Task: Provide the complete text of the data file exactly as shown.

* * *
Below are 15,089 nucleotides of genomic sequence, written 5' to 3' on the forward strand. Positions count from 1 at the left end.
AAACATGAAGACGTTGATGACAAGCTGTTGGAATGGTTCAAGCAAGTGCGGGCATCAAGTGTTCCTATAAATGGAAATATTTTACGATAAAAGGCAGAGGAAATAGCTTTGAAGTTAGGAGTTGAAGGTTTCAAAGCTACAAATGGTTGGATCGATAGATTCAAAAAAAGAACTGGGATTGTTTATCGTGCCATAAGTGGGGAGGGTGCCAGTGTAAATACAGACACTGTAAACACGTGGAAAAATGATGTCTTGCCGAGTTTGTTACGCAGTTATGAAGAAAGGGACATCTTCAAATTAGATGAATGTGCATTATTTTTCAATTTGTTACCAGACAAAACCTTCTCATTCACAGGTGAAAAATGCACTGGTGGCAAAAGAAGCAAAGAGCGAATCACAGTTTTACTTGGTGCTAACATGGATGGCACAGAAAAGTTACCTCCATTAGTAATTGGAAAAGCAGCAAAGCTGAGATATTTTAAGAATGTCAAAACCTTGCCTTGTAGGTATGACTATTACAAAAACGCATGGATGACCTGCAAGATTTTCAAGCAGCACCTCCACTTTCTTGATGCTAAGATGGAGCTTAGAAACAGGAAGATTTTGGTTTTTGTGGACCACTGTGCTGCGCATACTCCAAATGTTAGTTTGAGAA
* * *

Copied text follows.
Below are 15,089 nucleotides of genomic sequence, written 5' to 3' on the forward strand. Positions count from 1 at the left end.
AAACATGAAGACGTTGATGACAAGCTGTTGGAATGGTTCAAGCAAGTGCGGGCATCAAGTGTTCCTATAAATGGAAATATTTTACGATAAAAGGCAGAGGAAATAGCTTTGAAGTTAGGAGTTGAAGGTTTCAAAGCTACAAATGGTTGGATCGATAGATTCAAAAAAAGAACTGGGATTGTTTATCGTGCCATAAGTGGGGAGGGTGCCAGTGTAAATACAGACACTGTAAACACGTGGAAAAATGATGTCTTGCCGAGTTTGTTACGCAGTTATGAAGAAAGGGACATCTTCAAATTAGATGAATGTGCATTATTTTTCAATTTGTTACCAGACAAAACCTTCTCATTCACAGGTGAAAAATGCACTGGTGGCAAAAGAAGCAAAGAGCGAATCACAGTTTTACTTGGTGCTAACATGGATGGCACAGAAAAGTTACCTCCATTAGTAATTGGAAAAGCAGCAAAGCTGAGATATTTTAAGAATGTCAAAACCTTGCCTTGTAGGTATGACTATTACAAAAACGCATGGATGACCTGCAAGATTTTCAAGCAGCACCTCCACTTTCTTGATGCTAAGATGGAGCTTAGAAACAGGAAGATTTTGGTTTTTGTGGACCACTGTGCTGCGCATACTCCAAATGTTAGTTTGAGAA